We at the Film Forum love Michael’s music, and have always lived by the credo “Don’t stop ‘til you get enough.” That’s why we’re presenting a special Michael Jackson Tribute on Tuesday July 7 (8pm, doors at 7:30) to celebrate the great entertainer. We’ll show his classic music videos from the late-1970s and 80s on the big screen (and cranked up loud), as well as other stuff (including a 1968 performance of the Jackson 5, an excerpt of Michael in the 1978 musical ‘The Wiz,’ and the 1983 TV performance that introduced the “moonwalk.”) Of course we’ll have refreshments in the cinema, and all ages are welcome. Please join us in raising a glass to the one and only King of Pop and seeing his legacy of fantastic music videos on the big screen.

Keep in touch

June 24, 2009

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Tonight and Tomorrow

June 24, 2009

Bjork this weekend

June 23, 2009

Don’t forget!

Bergman’s House and Belongings Auctioned Off

June 23, 2009
Cineuropa has the story:
Ingmar Bergman’s iconic home on the Baltic island of Färö and some of his personal belongings (including the famous magic lantern) are up for auction, in accordance to the Swedish legendary filmmaker’s last wishes.

“This is my wish and no discussion or emotional tumult must come as a result,” said Bergman.

His house on Fårö has been up for auction by Christies since May 18, and potential buyers have until August 20 to make an offer on the estate worth at least €4m.

Bergman’s personal possessions will go under the hammer of Bukowski’s in Stockholm on September 28. Interested parties will have three days (September 24-27) to view the historical items, including his magic lantern, which triggered his desire to become a filmmaker; a decorative figurehead, used for his company Cinematograph’s logo, and featured in the film Persona; a 1965 b&w portrait of Bergman by legendary photographer Irving Penn; and the desk at which he wrote his screenplays.

The auction of Bergman’s house has already created much furore amongst many Swedish political and cultural personalities who accuse the government of not doing enough to preserve Bergman’s legacy. “I think it’s a real scandal that Sweden cannot protect the home of one of our greatest and most celebrated artists around the world,” said production designer Anna Asp, who collaborated with the Swedish master on his later films and won an Oscar for Fanny & Alexander.

The Fårö Bergman Centre Foundation, which currently owns Bergman’s estate, has been trying to raise funds to turn his house into a museum. It also holds the annual Bergman Week in Fårö, which kicks off tomorrow and runs through June 28.

For special guests Wim Wenders, Mexican filmmaker Enrique Rivero (winner of the 2009 Ingmar Bergman Debut Award) and all the fans and friends of the Swedish director, this week’s gathering will feel like a second farewell to the iconic filmmaker who passed away on July 30, 2007 at the age of 89.

– Annika Pham

Amin Maher, Actor in Abass Kiarostami’s “Ten” and Son of Mania Akbari Arrested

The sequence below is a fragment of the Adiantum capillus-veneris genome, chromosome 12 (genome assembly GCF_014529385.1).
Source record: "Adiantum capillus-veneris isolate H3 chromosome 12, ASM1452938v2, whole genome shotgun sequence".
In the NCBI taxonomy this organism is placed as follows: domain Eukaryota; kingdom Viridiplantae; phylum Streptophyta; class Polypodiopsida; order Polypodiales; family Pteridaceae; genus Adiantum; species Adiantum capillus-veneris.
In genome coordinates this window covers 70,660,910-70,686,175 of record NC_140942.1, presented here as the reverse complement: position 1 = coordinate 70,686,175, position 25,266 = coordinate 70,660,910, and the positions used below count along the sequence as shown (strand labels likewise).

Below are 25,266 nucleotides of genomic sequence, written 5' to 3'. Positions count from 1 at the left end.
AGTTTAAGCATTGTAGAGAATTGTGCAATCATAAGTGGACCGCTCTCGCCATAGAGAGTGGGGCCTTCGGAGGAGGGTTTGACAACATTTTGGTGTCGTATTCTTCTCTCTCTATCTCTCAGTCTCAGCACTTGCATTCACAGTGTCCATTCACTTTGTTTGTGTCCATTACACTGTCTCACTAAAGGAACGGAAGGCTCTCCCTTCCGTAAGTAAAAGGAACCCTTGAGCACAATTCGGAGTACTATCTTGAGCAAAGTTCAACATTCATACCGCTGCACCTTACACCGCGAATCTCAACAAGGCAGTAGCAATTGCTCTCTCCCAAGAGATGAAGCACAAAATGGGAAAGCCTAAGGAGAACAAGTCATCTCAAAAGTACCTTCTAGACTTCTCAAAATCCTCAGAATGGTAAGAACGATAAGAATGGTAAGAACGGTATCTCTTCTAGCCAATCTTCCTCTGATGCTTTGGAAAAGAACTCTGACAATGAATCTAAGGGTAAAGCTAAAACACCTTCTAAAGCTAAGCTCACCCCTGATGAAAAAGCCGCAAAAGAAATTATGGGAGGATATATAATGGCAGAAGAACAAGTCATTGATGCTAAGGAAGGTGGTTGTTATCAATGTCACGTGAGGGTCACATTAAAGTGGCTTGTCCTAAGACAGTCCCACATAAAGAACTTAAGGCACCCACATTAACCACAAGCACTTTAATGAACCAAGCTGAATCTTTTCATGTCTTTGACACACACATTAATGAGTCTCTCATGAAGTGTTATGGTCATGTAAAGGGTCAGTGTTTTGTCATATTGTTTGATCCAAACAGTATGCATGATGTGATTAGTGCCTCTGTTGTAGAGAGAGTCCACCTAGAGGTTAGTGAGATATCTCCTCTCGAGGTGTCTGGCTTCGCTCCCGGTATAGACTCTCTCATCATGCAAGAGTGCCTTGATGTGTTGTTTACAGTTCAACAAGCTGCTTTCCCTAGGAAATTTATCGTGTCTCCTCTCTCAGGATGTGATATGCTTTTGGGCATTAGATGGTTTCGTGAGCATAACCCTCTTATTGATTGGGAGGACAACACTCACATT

June 23, 2009

This email just came across my desk from a colleague in Iran:

Amin Maher, the actor in Abass Kiarostami’s movie “Ten” and son of Mania Akbari artist and director got arrested. Mania states:” It was Tuesday around ten in the evening, when I first heard of my son’s arrest. I got shocked and I found myself in total despair. Amin is only seventeen years old and is currently in eleventh grade and attending the  program in his school. I immediately started to look for him, experiencing very hard and painful moments. Moments that neither cinema nor any other kind of art will ever be able to express. What I went through and witnessed that night is not easy to describe…I had no idea where they had taken my son to, therefore I stared looking in every ambulance, every police station and every
hospital in town. I came face to face with other parents looking for their children as well. Mothers screaming and calling the names of their sons and daughters. Fathers weeping silently. Terrified kids in police stations awaiting their faith…it was a total nightmare. A nightmare that will remain with all of us for the rest of our lives. It was early Wednesday morning when I finally found my son at the Pasdaran’s police station. The reasons for his arrest were that he was wearing a green band to show his support for Mr. Moussavi and also that he had been identified as an active participant during the presidential campaign. Finally on Wednesday he was released with the intervention of some friends, artists and some related police authorities. Amin had been  subjected to serious beatings and emotional disturbance. I felt ashamed of seeing him in his condition. I had created a false illusion for him regarding the country he had been born in, about prevailing humanism and democratic atmosphere. I had always encouraged him to consider going to top universities in Iran, instead of opting
for studying abroad. I remember talking to the press a while ago, mentioning humanity, the love for people, patriotism and the positive way of thinking towards a democratic society.

Unfortunately now I have to express my disagreement with the
ever-increasing violence in our society today. Violence is not the answer and freedom will only be attained through
respecting the democratic rights of each and every human being. Although my son took the beating from the opposition group, I as a mother and an artist oppose to any violence under any circumstances. Today I would like to take this opportunity to ask my fellow artists, friends and family to participate in promoting a peaceful approach and strongly condemn any kind of violence. Therefore I hope to be able to live in my country Iran, where I will never have to see another club nor another whip.

– Mania Akbari